Unfortunately, it sometimes happens. Executor bonds are an important way to protect the beneficiaries named in the will.
Ordinarily, as a will is prepared, an executor is named to administer it when the time comes. The executor has fiduciary responsibilities and must distribute assets to the beneficiaries as specified in the will. Most commonly, the executor is a family member or close friend of the deceased and trust is implicit in the arrangement. Sadly, sometimes temptation, life circumstances, conflicts or other problems contribute to executors going astray.
It’s important to keep in mind that executors are entitled to reimbursement for expenses they may incur in the course of their duties. Sometimes, compensation is also appropriate, even though it is often waived. Then too, the settling of debts of the deceased may impact assets. When there are suspicions about an executor’s management of money, it’s always best to start by asking for an accounting. LegalZoom offers this guidance:
A beneficiary has several ways to take action….You can ask for an accounting to track where the money is going, you can bring legal action against him to recover stolen assets….Whatever you do, you should act quickly. Even though you have a right to recover from the executor, if the money is spent, he may not have the resources to repay you.
The Role of Executor Bonds
Though they are often waived when a will is created, executor bonds can provide protection for beneficiaries. Legal Beagle explains: Some wills require the executor to get a bond from an insurer, referred to as a probate or executor bond, to insure against loss to the estate because of the executor’s actions.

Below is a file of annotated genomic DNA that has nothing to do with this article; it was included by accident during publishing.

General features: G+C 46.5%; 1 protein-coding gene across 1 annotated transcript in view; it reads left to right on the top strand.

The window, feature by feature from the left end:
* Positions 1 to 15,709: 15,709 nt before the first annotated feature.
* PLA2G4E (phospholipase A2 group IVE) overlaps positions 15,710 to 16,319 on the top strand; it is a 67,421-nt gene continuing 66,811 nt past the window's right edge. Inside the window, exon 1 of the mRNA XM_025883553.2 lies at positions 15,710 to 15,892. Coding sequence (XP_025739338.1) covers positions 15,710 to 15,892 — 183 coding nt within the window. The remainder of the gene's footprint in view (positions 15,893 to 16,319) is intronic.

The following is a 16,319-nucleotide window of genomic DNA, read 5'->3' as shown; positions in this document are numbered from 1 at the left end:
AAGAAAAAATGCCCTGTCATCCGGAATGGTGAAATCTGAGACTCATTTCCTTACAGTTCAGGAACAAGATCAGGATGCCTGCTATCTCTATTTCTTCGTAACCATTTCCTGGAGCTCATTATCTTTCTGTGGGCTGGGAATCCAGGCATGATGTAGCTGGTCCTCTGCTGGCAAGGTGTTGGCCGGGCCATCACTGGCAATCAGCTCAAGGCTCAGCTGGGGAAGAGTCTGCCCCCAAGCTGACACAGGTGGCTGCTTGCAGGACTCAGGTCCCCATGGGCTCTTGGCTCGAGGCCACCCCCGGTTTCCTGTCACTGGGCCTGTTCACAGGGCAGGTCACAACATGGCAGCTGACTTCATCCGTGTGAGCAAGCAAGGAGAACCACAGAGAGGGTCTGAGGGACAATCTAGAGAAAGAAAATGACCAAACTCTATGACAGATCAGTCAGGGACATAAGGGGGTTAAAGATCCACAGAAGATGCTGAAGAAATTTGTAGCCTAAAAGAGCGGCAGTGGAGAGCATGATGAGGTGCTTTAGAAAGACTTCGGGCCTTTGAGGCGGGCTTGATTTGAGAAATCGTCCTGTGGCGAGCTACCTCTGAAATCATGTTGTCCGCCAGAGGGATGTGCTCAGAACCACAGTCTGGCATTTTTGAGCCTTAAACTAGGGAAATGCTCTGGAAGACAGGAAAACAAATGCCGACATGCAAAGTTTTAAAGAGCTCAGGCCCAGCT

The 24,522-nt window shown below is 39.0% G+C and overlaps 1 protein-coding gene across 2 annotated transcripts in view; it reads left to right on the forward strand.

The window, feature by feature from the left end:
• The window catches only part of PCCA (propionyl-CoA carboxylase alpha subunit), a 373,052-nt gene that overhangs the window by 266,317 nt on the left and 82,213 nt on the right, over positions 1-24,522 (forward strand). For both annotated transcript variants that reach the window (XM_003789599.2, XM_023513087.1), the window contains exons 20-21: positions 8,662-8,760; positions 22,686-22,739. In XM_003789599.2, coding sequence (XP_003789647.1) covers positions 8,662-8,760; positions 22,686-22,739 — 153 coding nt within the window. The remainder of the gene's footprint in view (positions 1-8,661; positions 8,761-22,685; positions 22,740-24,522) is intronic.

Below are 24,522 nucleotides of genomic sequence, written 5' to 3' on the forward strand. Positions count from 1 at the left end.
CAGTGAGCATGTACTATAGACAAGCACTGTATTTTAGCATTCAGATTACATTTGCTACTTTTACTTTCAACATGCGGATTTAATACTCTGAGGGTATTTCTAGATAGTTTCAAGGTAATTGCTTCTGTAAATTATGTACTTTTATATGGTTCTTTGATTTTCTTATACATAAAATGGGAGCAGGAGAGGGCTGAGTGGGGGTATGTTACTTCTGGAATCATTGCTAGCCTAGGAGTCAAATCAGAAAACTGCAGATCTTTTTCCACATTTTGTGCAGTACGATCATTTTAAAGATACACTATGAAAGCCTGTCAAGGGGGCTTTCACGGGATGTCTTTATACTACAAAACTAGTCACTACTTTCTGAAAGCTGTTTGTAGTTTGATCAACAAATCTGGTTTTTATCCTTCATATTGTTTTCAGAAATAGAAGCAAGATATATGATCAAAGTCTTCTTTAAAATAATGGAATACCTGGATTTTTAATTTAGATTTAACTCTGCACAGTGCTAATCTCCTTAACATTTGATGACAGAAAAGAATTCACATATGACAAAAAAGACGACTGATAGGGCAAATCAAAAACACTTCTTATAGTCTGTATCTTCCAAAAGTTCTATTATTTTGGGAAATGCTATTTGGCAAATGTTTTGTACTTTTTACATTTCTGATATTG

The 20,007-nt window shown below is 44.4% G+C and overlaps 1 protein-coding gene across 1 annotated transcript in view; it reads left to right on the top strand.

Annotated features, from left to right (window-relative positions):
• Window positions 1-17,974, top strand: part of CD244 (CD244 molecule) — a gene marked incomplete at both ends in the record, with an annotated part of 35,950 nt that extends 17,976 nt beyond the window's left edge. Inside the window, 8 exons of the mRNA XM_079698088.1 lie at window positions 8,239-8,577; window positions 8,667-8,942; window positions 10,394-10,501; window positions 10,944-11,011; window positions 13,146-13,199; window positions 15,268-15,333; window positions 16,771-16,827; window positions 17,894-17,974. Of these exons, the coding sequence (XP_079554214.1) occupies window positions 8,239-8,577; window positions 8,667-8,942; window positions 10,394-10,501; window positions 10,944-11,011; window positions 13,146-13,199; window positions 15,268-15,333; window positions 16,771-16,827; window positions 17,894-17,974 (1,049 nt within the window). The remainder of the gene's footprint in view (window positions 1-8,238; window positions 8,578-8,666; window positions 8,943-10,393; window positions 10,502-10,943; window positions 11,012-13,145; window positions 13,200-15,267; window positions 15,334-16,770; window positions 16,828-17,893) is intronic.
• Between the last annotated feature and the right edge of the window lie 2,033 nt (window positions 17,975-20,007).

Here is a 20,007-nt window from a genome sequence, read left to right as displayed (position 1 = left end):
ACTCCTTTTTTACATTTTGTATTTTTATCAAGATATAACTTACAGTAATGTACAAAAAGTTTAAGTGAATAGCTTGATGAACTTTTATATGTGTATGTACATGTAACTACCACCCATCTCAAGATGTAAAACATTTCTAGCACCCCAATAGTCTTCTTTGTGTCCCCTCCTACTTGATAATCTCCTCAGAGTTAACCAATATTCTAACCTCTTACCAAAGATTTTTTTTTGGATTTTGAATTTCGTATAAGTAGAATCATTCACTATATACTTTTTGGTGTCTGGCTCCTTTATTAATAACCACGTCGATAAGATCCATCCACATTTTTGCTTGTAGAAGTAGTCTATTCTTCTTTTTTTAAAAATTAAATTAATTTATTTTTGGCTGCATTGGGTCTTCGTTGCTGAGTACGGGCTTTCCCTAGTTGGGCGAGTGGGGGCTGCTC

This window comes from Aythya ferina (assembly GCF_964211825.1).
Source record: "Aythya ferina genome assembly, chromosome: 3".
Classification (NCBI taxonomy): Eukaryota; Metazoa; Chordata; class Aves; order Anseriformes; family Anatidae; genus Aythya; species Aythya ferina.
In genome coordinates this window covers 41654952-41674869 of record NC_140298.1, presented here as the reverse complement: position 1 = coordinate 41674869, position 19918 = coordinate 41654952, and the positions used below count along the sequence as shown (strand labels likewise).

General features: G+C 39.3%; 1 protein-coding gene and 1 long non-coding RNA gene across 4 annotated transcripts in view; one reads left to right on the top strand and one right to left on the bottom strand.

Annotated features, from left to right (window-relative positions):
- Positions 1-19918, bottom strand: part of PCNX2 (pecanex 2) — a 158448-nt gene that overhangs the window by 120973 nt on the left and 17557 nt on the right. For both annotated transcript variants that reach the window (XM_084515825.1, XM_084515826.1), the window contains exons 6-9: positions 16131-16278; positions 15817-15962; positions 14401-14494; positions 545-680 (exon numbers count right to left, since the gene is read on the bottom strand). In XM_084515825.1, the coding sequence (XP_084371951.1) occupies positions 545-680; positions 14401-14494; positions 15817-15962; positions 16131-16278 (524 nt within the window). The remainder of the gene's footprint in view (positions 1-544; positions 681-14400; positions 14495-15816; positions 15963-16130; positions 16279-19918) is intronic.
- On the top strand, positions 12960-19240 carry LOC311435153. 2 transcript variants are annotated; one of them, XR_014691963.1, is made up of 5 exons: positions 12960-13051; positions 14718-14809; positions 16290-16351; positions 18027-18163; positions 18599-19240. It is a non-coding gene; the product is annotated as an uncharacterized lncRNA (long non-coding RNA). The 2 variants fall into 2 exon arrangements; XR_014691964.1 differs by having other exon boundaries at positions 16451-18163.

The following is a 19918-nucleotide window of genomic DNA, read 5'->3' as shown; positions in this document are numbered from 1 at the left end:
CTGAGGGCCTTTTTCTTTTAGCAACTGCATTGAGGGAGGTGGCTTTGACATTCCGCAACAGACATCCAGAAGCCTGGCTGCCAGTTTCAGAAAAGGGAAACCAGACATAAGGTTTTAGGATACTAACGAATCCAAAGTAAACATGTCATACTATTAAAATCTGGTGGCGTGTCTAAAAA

Sometimes, probate courts require bonds. Even when they don’t, having an executor post a bond can be a good way to increase the confidence of all the beneficiaries involved. Executor bonds are a type of fiduciary bond—they guarantee the faithful performance of the executor in accordance with applicable state laws.
It is easy to obtain an executor bond from leading, national provider, Colonial Surety Company. Uniquely, Colonial offers direct, digital, executor bonds. Sometimes these bonds are referred to as administrator, estate, fiduciary, personal representative or probate bonds. Colonial provides all of these fiduciary bonds. Just get a quote online, fill out your information, and enter your payment method. Print or e-file the bond right from your home or office—even while at court. It’s that simple.
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Across the country, lawyers find it helpful to partner with Colonial Surety Company to save time whenever court or fiduciary bonds are required. Colonial’s Partnership Account is a free, fully digital, business service that provides attorneys with a user-friendly client management system and dashboards. Coordinate, view, complete and e-file the court and fiduciary bonds clients need—all from Colonial’s innovative online platform.
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Founded in 1930, Colonial Surety Company is a direct seller and writer of surety bonds and insurance products. Colonial is rated “A Excellent” by A.M. Best Company, U.S. Treasury listed, and licensed for business everywhere in the USA.